WASHINGTON (Reuters) - The U.S. House of Representatives called nearly unanimously on Thursday for the government of Myanmar to release Reuters journalists Wa Lone and Kyaw Soe Oo, who were imprisoned one year ago in a landmark free speech case.
House members voted by 394 to 1 for a resolution calling for release of Wa Lone, 32, and Kyaw Soe Oo, 28, who were found guilty in September of violating Myanmar’s Official Secrets Act and sentenced to seven years in prison. The case has raised questions among a number of political leaders in the United States and Europe, human rights advocates and the United Nations about Myanmar’s progress toward democracy.
The measure is non-binding, but intended as a strong message to the government of Myanmar, also known as Burma, as well as to President Donald Trump’s administration that members of the U.S. Congress want the two men released.
The resolution also calls the Myanmar military’s campaign against the country’s Rohingya Muslim minority a genocide. In a report issued on Aug. 27, U.N. investigators said Myanmar’s military carried out mass killings and gang rapes of Rohingya with “genocidal intent” and for the first time explicitly called for Myanmar officials to face genocide charges over their campaign.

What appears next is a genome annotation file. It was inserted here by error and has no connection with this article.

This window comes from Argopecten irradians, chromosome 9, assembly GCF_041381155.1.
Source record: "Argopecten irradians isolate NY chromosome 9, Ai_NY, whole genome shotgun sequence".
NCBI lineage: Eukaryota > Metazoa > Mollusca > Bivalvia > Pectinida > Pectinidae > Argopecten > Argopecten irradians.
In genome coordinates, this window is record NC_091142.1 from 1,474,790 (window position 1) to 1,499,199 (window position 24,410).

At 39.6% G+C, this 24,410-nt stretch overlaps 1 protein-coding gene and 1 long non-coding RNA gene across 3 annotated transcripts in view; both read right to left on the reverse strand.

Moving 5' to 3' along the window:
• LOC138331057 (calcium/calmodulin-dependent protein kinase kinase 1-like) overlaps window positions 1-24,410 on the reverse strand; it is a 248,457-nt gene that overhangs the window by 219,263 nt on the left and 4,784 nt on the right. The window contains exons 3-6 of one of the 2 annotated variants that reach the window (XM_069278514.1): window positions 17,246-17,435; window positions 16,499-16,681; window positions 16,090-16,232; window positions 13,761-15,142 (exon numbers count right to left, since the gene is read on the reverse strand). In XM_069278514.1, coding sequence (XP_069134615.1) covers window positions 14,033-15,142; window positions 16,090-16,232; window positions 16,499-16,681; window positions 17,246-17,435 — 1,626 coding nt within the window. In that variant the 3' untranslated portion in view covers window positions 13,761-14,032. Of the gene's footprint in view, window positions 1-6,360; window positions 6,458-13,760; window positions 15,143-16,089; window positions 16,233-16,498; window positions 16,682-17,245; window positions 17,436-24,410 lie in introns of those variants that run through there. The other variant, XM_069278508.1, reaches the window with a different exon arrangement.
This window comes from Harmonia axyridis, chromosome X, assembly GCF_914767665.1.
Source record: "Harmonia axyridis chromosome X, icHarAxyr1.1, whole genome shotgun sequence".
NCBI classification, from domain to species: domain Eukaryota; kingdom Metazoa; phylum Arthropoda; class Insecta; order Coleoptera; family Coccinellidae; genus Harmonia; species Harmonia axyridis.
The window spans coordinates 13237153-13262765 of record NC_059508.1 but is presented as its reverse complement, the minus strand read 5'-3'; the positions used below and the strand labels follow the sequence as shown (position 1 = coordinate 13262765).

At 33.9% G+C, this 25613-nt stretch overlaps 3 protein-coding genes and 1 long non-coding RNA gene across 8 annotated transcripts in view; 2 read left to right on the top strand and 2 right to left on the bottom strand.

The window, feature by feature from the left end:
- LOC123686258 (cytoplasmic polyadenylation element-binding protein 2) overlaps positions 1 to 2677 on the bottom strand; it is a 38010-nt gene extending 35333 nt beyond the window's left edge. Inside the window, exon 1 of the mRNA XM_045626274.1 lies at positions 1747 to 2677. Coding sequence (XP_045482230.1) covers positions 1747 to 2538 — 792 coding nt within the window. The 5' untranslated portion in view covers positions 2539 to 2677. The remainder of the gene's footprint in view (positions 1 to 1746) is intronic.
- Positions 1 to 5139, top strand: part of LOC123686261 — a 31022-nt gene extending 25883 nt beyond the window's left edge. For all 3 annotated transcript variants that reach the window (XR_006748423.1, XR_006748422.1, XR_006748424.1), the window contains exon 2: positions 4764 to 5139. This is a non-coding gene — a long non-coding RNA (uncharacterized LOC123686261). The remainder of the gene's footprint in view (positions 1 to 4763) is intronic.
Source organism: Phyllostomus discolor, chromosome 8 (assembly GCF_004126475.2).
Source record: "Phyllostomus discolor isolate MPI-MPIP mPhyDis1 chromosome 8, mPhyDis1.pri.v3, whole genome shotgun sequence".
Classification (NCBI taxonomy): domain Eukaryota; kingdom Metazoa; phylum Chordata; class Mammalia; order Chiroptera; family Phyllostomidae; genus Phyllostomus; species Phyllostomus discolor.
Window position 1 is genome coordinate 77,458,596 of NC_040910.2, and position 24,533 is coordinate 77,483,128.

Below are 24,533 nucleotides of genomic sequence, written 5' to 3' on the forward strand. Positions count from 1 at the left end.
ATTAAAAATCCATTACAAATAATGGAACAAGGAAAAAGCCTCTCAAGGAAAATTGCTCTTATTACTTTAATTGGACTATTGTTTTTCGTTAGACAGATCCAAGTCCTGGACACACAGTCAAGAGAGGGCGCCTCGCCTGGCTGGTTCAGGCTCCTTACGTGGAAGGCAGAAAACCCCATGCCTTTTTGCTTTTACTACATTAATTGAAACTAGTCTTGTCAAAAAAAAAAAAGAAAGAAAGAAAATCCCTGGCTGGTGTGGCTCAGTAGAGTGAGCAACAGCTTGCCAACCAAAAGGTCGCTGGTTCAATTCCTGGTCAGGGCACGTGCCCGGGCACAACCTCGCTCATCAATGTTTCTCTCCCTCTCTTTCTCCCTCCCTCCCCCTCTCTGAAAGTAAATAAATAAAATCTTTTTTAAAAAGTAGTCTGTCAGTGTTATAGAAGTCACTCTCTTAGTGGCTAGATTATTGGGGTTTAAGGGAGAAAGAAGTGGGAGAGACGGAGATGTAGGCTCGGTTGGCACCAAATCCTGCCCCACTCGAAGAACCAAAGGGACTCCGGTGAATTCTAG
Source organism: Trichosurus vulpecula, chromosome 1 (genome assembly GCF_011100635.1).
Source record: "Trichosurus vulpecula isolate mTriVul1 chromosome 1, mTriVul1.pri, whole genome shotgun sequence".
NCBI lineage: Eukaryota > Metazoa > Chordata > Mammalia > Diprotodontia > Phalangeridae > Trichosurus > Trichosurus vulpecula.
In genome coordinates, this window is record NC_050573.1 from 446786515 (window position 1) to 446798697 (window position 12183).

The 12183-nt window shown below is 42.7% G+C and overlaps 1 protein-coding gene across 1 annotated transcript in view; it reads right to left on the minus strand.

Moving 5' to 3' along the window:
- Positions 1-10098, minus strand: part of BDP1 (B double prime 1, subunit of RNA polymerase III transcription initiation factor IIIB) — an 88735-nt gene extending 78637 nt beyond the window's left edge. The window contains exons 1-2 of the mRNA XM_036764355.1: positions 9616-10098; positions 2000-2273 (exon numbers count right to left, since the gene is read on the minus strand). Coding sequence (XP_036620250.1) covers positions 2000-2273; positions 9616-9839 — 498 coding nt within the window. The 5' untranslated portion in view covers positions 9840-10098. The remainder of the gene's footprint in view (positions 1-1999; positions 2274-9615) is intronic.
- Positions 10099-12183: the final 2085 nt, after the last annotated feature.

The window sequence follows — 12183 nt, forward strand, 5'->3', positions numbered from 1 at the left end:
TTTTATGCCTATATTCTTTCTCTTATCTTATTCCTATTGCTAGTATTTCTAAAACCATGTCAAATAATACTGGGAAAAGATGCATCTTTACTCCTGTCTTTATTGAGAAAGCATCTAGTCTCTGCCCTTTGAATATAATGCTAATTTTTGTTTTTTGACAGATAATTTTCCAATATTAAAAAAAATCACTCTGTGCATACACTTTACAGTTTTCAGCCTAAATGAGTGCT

The U.S. Department of State, which would make an official determination, has not made that official designation using the term genocide.
The Myanmar embassy in Washington did not immediately respond to a request for comment on the House of Representatives vote.
The military in Myanmar, where Buddhism is the main religion, has denied past accusations that it had committed genocide against the Rohingya and says its actions were part of a fight against terrorism.
The one “no” vote came from Representative Andy Biggs, a Republican from Arizona. Asked to comment on Biggs’ vote, Daniel Stefanski, a spokesman for the congressman, did not directly address the question but said the Myanmar military’s “continuing oppression of the Rohingya is inhumane” and called on the Trump administration “to use maximum diplomatic pressure to end the genocide and demand the release of the two journalists.”
The reporters, who pleaded not guilty, said they were handed papers by police shortly before they were detained, and a police witness testified that they had been set up. They had been investigating the killing of 10 Rohingya men and boys as part of a military response to insurgent attacks.
Lawyers for the two Reuters reporters have lodged an appeal against their conviction and sentence. An appeal hearing is scheduled for Dec. 24.
Among other things, the House resolution also condemns attacks against civilians by the Burmese military and calls on Trump to impose additional sanctions on senior members of the Burmese military and security forces it says are responsible for human rights abuses.
The White House did not immediately respond to a request for comment.
(This story corrects spelling of name Stefanski in 8th paragraph)
Reporting by Patricia Zengerle; Additional reporting by Arshad Mohammed; Editing by Mary Milliken and Frances Kerry